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The Pros and Cons of Various Roofing Materials

Replacing a roof is a significant investment worthy of time and consideration. For many homeowners, deciding which roofing material to use is no longer as simple as sticking with the status quo. Modern innovations mean comparing the pros and cons of several options.

Here are the pros and cons of various roofing materials to help you make the right choice.

image - The Pros and Cons of Various Roofing Materials
The Pros and Cons of Various Roofing Materials

Asphalt Shingles

Asphalt shingles are one of the most well-known roofing material options that homeowners have sworn by for years. The primary benefit of these shingles is that they’re affordable and easy to install, which helps minimize installation costs.

A well-installed and maintained asphalt roof can last for over 20 years. However, Expert Roof Replacement | Roof Plus notes that homes near the ocean likely won’t experience that benefit, as the salt air and wind cause quicker degradation. Most homeowners will need to consider an asphalt roof replacement after 15 years.

Asphalt roofing requires a notable amount of maintenance over the years to extend its lifespan. Replacing missing or damaged shingles and limiting moss growth on the roof will play a big part in how long it lasts.

Additionally, internal issues like improper attic ventilation can also shorten the lifespan of asphalt shingles.


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Architectural Shingles

Architectural shingles are an enhanced version of the traditional asphalt shingles. The primary benefit of these laminated shingles is their aesthetic appeal.

The layering techniques and color variations create more dimension, which can dramatically enhance your curb appeal. If you’re replacing your roof with intentions to sell your home in the near future, this type of roof can help attract buyers.

High-quality architectural shingles are designed for wind resistance, making them slightly more durable than traditional 3-tab asphalt shingles.

The design features and extra steps in the manufacturing process make these slightly more expensive than traditional shingles. However, this roofing system won’t add significant time to the lifespan of your roof. As such, the cost to value ratio isn’t great.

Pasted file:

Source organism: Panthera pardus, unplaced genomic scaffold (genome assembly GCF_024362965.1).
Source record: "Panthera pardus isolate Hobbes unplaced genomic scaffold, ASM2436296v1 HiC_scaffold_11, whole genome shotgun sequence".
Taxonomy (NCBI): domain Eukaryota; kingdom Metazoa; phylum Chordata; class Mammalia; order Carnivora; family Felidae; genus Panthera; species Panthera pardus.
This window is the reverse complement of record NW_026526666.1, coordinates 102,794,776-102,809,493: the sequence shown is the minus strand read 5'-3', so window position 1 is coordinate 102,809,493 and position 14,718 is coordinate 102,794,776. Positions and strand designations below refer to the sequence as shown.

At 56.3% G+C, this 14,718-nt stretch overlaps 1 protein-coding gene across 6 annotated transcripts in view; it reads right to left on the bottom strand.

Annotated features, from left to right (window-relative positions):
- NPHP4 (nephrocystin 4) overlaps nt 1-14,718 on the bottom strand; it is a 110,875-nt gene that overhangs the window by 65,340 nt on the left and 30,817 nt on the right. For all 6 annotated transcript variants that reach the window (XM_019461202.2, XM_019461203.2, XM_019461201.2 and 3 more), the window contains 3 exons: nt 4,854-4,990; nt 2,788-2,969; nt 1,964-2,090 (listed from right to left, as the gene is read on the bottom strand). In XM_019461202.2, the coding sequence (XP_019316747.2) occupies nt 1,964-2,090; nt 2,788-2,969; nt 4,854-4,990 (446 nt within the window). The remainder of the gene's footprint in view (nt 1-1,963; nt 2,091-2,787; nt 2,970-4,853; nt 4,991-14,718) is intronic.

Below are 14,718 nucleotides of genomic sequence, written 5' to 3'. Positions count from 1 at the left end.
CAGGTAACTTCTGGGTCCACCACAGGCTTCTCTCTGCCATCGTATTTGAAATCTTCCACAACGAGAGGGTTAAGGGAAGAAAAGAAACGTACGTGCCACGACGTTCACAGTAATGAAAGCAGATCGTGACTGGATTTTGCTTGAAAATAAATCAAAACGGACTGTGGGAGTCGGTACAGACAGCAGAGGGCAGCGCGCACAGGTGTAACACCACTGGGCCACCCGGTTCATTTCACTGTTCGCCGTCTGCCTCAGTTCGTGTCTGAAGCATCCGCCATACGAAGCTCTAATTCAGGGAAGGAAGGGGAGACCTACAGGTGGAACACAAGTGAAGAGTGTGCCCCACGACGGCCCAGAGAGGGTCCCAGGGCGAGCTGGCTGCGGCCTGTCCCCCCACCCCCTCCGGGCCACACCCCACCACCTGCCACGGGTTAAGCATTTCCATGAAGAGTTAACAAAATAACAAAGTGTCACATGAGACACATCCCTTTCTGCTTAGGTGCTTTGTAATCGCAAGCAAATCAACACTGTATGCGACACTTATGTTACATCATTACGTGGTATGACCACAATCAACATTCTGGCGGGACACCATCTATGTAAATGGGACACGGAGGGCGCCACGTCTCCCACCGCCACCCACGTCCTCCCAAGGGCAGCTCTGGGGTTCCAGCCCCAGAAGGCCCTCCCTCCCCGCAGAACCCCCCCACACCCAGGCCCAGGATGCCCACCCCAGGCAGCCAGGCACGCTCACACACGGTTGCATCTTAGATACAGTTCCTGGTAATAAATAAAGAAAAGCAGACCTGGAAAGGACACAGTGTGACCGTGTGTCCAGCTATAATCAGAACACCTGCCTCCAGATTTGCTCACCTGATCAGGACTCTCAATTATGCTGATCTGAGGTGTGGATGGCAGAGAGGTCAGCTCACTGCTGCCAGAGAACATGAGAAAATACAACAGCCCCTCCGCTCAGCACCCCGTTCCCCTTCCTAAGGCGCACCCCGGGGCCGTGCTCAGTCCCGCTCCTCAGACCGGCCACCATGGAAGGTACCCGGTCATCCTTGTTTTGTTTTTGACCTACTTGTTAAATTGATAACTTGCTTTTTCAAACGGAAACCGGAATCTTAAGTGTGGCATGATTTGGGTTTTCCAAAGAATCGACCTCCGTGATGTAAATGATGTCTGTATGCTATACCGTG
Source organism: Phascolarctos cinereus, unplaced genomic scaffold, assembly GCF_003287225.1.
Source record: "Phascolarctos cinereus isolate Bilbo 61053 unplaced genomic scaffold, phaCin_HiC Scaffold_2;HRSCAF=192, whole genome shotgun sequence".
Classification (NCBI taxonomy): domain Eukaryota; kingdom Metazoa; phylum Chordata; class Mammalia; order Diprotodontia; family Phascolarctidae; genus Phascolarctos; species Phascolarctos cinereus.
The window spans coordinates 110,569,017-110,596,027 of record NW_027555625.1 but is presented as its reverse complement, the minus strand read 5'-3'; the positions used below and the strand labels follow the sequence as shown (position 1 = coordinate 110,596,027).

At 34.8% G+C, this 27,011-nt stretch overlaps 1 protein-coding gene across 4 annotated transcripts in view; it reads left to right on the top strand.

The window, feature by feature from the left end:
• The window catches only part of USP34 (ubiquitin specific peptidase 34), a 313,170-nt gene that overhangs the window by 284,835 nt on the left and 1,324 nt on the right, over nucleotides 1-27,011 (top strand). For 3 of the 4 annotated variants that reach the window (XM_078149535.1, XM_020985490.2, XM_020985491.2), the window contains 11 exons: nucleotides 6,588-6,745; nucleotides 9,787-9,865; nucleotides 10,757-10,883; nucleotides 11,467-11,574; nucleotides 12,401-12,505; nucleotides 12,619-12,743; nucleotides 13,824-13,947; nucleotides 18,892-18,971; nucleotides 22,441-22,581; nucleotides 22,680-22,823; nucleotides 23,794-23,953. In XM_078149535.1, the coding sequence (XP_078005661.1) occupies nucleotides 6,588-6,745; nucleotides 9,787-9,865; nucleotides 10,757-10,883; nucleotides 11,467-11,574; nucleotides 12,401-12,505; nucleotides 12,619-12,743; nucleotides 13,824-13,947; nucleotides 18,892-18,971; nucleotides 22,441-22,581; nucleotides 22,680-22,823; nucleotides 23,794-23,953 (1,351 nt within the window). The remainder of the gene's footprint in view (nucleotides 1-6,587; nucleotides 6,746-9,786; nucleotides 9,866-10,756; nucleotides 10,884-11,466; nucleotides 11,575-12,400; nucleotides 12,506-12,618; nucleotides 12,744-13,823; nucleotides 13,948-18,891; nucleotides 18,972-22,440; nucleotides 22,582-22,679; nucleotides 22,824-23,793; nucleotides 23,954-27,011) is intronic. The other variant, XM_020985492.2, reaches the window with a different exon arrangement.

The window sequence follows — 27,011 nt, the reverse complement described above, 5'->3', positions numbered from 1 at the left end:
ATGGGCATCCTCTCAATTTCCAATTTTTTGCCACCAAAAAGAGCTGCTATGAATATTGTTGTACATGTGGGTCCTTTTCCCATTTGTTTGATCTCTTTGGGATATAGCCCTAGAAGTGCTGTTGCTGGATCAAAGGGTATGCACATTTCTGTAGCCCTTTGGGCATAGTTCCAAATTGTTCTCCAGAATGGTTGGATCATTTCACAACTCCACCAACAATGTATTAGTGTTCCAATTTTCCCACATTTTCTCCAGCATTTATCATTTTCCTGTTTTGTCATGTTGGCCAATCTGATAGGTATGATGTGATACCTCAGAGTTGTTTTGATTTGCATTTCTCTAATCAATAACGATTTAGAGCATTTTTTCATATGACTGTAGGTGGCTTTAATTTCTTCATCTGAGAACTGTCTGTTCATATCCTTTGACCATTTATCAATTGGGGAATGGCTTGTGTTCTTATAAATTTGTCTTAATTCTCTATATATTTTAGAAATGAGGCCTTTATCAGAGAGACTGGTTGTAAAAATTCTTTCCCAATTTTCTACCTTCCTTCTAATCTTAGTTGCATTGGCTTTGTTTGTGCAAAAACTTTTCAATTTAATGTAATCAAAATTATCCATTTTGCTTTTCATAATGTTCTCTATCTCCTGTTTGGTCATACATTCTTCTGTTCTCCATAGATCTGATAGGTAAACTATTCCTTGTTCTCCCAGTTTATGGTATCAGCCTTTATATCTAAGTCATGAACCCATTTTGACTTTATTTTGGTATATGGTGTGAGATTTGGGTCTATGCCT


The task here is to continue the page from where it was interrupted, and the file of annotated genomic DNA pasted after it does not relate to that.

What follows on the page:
Asphalt shingles are not environmentally friendly, and architectural shingles are no exception. If you choose this option, consider working with a professional roofing service that recycles old shingles to offset the environmental impacts.

It’s also important to evaluate the quality of the shingles used, as there are cheaper architectural shingles that look nice and cost more but aren’t any better than traditional asphalt.

Metal Roofing

Metal roofing has become increasingly popular in recent years as the pros far outweigh the cons. The main benefit of this option is the extended lifespan.

A metal roof can last 30-50 years when installed properly and well-maintained. For many homeowners, choosing a metal roof means never having to navigate a roof replacement again.

This roofing material is also more eco-friendly than asphalt, often crafted from recycled metals or easier to recycle at the end of its lifespan.

This eco-friendly option also provides ample insulation to mitigate energy consumption for heating and cooling. Furthermore, it’s pest and fire-resistant, which could promote savings in home insurance premiums. You can click here to learn more about metal roofing.

The barrier to metal roofing for most homeowners is the cost. Purchasing and installing a metal roof costs significantly more than asphalt shingles. While the long-term ROI is worthwhile, some people can’t afford the upfront financial implications.

Some metal roofs are also prone to denting when stepped on or subjected to hail. If you live in an area prone to hail storms, a metal roof may not be ideal. Talk to your local roofing expert to determine which type of metal is being used.

Tiles and Slate Roofing

Tile and slate roofs are rare in many areas. However, a well-maintained slate roof can last a century, making it the most durable material. Clay tiles also have a long lifespan, though they’re more susceptible to breakage.

As these materials are from the earth, they’re the most eco-friendly to manufacture and recycle. Old tiles can be pulverized and used to create new materials.

The two biggest downsides of slate and clay are the cost implications and weight. High-quality slate and clay tiles are incredibly expensive and very heavy.

If your home wasn’t built to handle the weight of these materials, you might require structural changes to reinforce your roof. Additionally, these features drive up the installation costs.

Final Thoughts

It’s worth evaluating the options and considering your long-term goals when replacing a roof. Find your balance between affordability and durability to get the best possible value.


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